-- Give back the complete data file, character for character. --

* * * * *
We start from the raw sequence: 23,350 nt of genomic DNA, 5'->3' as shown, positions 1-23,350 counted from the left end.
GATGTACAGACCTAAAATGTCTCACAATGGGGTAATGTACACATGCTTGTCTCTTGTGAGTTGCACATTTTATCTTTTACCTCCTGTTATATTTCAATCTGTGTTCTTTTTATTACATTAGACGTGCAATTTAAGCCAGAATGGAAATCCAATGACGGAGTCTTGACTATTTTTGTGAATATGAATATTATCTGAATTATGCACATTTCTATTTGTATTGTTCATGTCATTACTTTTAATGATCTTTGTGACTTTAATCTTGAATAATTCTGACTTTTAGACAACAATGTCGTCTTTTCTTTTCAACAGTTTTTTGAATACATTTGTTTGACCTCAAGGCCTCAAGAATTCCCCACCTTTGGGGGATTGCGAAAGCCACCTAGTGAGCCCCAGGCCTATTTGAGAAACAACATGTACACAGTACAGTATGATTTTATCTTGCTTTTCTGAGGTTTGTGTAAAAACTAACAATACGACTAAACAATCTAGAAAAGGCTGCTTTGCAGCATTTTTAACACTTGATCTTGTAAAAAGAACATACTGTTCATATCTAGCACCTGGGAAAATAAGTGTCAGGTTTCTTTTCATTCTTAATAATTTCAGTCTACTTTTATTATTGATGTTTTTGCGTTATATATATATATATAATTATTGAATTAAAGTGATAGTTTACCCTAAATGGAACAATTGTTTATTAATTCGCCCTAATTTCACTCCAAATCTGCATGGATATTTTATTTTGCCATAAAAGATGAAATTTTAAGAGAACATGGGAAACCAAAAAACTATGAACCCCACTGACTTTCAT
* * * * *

We start from the raw sequence: 23,350 nt of genomic DNA, 5'->3' as shown, positions 1-23,350 counted from the left end.
GATGTACAGACCTAAAATGTCTCACAATGGGGTAATGTACACATGCTTGTCTCTTGTGAGTTGCACATTTTATCTTTTACCTCCTGTTATATTTCAATCTGTGTTCTTTTTATTACATTAGACGTGCAATTTAAGCCAGAATGGAAATCCAATGACGGAGTCTTGACTATTTTTGTGAATATGAATATTATCTGAATTATGCACATTTCTATTTGTATTGTTCATGTCATTACTTTTAATGATCTTTGTGACTTTAATCTTGAATAATTCTGACTTTTAGACAACAATGTCGTCTTTTCTTTTCAACAGTTTTTTGAATACATTTGTTTGACCTCAAGGCCTCAAGAATTCCCCACCTTTGGGGGATTGCGAAAGCCACCTAGTGAGCCCCAGGCCTATTTGAGAAACAACATGTACACAGTACAGTATGATTTTATCTTGCTTTTCTGAGGTTTGTGTAAAAACTAACAATACGACTAAACAATCTAGAAAAGGCTGCTTTGCAGCATTTTTAACACTTGATCTTGTAAAAAGAACATACTGTTCATATCTAGCACCTGGGAAAATAAGTGTCAGGTTTCTTTTCATTCTTAATAATTTCAGTCTACTTTTATTATTGATGTTTTTGCGTTATATATATATATATAATTATTGAATTAAAGTGATAGTTTACCCTAAATGGAACAATTGTTTATTAATTCGCCCTAATTTCACTCCAAATCTGCATGGATATTTTATTTTGCCATAAAAGATGAAATTTTAAGAGAACATGGGAAACCAAAAAACTATGAACCCCACTGACTTTCAT